For example, Procter & Gamble (P&G) in China has found that its most reliable source of future leadership talent is its well-known management trainee (MT) program. More than 90 percent of P&G's China leadership team started as a management trainee and each year the company increases the number of MT recruits. P&G has built a sterling reputation on the campuses of China's leading universities, making it a sought-after employer. The MT program is planned and managed as carefully as any sales campaign. Recruiters use standardized screening criteria to evaluate candidates. Once hired, after three to six months of training rotations, the MTs are quickly assigned to real jobs. From day one, their performance is evaluated using the same framework as everyone else in the company. One important ingredient in the program's success is the role that senior managers play. They are involved from the start, conduct the final campus interviews and are accountable for their mentees' long-term success.
Wal-Mart in China also has a management trainee program that serves as its primary pipeline for future district managers and directors. One of the world's largest employers, the retailer has a clear understanding of the size of its Chinese talent challenge. In an effort to address it, Wal-Mart has begun recruiting lateral hires into its MT program. The company attempts to woo away promising individuals with two or three years of work experience at other organizations. In addition to nurturing management trainees, Wal-Mart China maintains a sophisticated set of processes to develop the small army of general associates hired each year and maximize talent. They include semi-annual talent and "flight risk" reviews; setting a goal of having three potential successors for all major positions; a performance measurement system that actively rewards developing strong talent; and customized development plans for all line managers.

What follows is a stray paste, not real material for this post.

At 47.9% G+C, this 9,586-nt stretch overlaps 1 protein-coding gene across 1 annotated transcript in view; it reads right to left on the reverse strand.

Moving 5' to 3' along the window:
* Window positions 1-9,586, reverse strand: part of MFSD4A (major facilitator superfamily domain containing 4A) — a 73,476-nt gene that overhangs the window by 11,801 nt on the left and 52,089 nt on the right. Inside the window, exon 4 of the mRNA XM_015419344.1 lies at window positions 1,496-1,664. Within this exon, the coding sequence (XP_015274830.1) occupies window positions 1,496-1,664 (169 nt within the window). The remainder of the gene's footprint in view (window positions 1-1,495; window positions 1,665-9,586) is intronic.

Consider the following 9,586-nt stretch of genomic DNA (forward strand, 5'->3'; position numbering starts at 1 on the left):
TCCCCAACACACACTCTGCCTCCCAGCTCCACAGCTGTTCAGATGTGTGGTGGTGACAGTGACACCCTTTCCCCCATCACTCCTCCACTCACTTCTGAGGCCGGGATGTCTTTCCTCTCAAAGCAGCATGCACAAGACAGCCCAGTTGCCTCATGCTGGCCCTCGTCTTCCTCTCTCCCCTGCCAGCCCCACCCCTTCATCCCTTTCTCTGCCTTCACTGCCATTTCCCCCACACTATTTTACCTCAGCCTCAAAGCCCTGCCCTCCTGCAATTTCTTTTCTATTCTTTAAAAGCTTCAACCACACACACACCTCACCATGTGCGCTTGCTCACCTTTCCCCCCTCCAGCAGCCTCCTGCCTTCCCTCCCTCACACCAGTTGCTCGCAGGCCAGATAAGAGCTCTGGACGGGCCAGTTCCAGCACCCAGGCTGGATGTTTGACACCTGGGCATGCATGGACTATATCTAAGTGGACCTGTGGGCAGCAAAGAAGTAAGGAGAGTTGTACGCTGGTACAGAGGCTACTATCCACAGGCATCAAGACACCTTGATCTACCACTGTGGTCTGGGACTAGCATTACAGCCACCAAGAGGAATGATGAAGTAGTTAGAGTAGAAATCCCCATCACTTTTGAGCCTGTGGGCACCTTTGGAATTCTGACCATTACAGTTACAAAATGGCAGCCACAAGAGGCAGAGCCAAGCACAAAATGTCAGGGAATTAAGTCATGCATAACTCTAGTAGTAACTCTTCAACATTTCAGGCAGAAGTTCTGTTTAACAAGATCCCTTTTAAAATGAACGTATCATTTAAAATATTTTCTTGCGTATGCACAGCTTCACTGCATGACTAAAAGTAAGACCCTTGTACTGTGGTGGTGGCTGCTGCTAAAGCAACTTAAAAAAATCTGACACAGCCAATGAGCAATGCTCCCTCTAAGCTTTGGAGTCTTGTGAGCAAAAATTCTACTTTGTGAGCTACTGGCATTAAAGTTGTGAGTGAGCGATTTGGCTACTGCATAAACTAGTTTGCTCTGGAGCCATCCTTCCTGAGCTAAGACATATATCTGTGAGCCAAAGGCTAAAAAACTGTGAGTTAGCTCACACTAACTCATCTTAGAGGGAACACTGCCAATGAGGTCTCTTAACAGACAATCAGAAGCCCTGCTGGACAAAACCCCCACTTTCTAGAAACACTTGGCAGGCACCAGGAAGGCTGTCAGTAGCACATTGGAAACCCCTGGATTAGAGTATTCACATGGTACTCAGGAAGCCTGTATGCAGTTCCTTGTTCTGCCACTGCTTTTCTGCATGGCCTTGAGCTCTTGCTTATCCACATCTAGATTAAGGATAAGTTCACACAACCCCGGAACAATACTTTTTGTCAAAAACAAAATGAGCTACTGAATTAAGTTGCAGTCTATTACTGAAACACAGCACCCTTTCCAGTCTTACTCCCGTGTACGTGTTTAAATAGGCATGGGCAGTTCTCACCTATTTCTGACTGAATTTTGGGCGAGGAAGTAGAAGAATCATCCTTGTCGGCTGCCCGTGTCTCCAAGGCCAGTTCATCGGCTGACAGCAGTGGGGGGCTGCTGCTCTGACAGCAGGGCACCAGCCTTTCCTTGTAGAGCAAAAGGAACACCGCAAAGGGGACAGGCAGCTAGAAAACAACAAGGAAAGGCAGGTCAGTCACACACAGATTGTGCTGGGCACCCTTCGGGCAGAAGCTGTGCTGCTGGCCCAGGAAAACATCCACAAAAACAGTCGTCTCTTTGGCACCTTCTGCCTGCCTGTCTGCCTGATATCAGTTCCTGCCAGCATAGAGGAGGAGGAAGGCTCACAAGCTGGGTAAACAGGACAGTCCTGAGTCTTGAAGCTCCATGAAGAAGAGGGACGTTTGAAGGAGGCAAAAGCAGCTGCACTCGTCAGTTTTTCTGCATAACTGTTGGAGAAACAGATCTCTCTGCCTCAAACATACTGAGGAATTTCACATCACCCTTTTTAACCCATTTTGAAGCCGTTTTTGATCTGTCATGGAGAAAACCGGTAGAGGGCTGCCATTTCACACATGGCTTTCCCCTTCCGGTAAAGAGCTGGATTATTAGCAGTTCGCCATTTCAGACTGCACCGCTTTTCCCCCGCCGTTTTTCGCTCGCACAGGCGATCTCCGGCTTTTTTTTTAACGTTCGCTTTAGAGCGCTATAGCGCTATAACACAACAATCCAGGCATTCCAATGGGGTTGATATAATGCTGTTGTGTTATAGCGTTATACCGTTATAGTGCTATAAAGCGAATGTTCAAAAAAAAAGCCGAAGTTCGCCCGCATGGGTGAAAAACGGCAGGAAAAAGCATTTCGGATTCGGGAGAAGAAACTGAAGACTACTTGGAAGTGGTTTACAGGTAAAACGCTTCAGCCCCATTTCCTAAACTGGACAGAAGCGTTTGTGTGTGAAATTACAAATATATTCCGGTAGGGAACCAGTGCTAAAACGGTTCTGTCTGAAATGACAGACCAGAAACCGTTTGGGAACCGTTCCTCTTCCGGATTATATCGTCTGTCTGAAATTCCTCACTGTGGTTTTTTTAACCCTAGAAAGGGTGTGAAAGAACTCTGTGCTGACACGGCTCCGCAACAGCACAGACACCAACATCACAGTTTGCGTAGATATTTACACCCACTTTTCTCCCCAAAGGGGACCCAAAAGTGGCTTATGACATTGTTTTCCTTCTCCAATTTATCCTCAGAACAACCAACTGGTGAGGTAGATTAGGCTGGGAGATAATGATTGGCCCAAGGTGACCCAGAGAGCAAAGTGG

It's no surprise that both P&G and Wal-Mart have been named best employers by publications and HR organizations alike.
Developing the right skills
Winning consumer products makers also perform an end-to-end skill assessment. It begins by identifying mission-critical roles for achieving their growth strategies and then reviewing the skill sets of managers in these roles to reveal gaps. The outcome helps focus training efforts to improve key capabilities—everything from developing insights on shopping behaviors to boosting sales managers' modern trade negotiations skills. The skill-set assessment also could result in overhauling the transfer of knowledge by building in time to hand over information between critical roles.
The first step is to define the mission-critical positions. In a developing market, an FMCG company in the $1 billion to $2 billion range usually has between 20 and 30 key positions across all major functions including marketing, supply chain, sales, human resources and finance. These functions, are critical to the success of the company's strategic mission. It's important to note that these mission-critical jobs don't always include the most senior positions.
The second step is to deploy the best talent available in those mission-critical positions. That is not always easy to do in rapidly growing emerging markets with a scarcity of talent. Companies overcome this by focusing on determining what skills are needed for these crucial jobs and then cultivating that skill set. For example, Unilever, a world leader in household, personal care and food products, has developed internal "academies" that define and regularly update the job definitions and skill set required for each mission-critical job. A major marketing role at Unilever requires 30 skills, not all of equal importance, covering both technical skills such as market research, category management and media planning and general management skills like interpersonal and team-management abilities. With clearly defined roles and skill sets, senior managers for a region or a product category can evaluate their teams against these requirements and find the gaps.